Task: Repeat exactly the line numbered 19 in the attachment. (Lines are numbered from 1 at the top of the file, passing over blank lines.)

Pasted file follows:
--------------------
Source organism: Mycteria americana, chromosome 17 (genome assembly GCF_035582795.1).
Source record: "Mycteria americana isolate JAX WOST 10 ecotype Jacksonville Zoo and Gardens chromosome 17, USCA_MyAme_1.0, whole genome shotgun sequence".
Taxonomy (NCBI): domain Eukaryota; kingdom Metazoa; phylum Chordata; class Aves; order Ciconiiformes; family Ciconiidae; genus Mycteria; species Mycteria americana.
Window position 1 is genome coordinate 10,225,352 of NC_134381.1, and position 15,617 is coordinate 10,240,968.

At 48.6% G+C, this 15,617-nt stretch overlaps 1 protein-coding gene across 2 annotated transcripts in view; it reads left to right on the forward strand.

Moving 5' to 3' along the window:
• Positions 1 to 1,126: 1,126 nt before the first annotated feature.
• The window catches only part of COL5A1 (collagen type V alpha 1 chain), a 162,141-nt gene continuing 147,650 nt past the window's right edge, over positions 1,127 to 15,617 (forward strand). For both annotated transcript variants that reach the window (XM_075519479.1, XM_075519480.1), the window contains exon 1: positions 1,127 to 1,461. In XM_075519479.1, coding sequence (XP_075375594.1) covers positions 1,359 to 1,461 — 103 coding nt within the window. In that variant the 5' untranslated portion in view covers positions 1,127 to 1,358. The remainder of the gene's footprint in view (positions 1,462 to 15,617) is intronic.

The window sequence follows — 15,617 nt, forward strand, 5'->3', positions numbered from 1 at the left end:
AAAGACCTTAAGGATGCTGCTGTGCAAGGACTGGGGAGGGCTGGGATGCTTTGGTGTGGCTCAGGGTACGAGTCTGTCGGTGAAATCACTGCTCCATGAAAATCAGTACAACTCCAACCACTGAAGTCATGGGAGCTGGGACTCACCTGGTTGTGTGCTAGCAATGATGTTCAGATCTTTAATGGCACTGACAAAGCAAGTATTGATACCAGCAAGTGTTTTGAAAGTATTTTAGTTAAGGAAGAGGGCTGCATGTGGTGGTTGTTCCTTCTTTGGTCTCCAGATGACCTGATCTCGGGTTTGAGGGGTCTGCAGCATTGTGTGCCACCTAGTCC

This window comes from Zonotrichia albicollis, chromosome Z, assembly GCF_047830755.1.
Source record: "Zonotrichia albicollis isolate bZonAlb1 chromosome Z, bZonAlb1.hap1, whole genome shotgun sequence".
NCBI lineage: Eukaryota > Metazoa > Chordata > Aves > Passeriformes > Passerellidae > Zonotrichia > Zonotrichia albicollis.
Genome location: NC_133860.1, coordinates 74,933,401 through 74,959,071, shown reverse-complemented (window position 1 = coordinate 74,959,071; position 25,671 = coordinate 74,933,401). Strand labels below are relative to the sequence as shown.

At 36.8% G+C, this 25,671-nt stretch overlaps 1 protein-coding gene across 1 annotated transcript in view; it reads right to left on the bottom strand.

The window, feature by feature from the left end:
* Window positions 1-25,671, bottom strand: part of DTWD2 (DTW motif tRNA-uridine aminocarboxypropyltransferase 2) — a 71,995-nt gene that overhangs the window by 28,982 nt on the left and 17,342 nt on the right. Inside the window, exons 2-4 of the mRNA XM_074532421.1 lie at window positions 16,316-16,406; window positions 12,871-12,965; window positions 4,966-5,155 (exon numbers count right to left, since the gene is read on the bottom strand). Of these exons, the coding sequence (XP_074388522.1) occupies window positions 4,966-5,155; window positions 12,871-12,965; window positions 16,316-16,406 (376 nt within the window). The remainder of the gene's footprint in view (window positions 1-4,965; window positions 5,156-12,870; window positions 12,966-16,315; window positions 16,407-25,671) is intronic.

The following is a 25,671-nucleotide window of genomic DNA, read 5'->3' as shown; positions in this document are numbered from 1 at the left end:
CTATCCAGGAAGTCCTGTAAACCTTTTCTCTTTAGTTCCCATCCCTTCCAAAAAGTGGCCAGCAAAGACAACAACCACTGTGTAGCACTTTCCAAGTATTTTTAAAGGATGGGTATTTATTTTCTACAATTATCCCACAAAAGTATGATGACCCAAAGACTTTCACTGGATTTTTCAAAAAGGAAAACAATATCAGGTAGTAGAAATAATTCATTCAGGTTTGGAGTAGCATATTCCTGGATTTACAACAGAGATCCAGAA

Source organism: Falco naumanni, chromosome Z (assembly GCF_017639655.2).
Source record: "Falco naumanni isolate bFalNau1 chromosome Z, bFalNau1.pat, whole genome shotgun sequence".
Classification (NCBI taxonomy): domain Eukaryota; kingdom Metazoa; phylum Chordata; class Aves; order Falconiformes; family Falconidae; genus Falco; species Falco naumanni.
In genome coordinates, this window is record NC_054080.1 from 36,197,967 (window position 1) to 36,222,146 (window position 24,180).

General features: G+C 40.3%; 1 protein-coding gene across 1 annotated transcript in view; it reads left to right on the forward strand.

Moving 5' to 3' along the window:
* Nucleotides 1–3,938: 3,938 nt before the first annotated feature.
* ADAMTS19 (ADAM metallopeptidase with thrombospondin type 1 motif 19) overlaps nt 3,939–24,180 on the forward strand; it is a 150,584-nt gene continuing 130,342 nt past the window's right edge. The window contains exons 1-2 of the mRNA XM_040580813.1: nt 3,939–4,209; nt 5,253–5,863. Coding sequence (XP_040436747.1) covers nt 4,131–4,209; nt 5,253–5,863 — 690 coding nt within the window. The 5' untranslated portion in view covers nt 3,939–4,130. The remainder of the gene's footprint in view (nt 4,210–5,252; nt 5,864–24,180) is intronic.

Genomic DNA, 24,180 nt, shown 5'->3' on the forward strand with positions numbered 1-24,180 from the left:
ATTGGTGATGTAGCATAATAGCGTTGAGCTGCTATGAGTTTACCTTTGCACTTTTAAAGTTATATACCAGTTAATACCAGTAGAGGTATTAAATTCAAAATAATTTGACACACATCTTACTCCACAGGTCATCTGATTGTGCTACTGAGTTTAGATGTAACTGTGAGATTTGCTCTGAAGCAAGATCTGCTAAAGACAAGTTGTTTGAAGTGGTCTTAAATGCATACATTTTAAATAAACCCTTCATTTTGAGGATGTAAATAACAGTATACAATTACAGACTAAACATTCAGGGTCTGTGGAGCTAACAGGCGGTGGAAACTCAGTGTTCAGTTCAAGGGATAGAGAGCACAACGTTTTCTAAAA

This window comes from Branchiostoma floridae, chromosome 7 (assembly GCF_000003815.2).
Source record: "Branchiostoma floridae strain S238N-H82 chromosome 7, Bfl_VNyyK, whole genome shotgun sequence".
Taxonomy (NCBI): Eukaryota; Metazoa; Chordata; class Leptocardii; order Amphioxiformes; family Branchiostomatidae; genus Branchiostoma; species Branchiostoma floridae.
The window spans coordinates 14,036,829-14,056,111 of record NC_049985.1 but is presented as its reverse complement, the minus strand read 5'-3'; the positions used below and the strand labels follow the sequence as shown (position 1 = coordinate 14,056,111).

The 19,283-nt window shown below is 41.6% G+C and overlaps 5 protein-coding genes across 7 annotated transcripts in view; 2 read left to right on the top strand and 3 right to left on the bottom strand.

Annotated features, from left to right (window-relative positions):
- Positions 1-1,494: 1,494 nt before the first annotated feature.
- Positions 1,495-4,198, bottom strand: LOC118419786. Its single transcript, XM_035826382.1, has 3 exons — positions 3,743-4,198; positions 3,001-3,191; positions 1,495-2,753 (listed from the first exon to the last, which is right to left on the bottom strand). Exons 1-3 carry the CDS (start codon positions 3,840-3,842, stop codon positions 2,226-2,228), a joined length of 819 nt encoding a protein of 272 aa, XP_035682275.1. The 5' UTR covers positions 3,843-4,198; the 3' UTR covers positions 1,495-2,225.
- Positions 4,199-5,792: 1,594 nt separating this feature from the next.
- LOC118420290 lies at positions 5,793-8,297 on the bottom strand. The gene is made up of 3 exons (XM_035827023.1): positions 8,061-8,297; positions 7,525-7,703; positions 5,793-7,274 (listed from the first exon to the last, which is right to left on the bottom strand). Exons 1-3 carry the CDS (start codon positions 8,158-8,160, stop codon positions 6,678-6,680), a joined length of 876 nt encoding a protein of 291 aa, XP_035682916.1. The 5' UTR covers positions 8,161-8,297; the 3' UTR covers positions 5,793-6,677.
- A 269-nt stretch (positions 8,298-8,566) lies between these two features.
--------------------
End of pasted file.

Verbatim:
CTATCCAGGAAGTCCTGTAAACCTTTTCTCTTTAGTTCCCATCCCTTCCAAAAAGTGGCCAGCAAAGACAACAACCACTGTGTAGCACTTTCCAAGTATTTTTAAAGGATGGGTATTTATTTTCTACAATTATCCCACAAAAGTATGATGACCCAAAGACTTTCACTGGATTTTTCAAAAAGGAAAACAATATCAGGTAGTAGAAATAATTCATTCAGGTTTGGAGTAGCATATTCCTGGATTTACAACAGAGATCCAGAA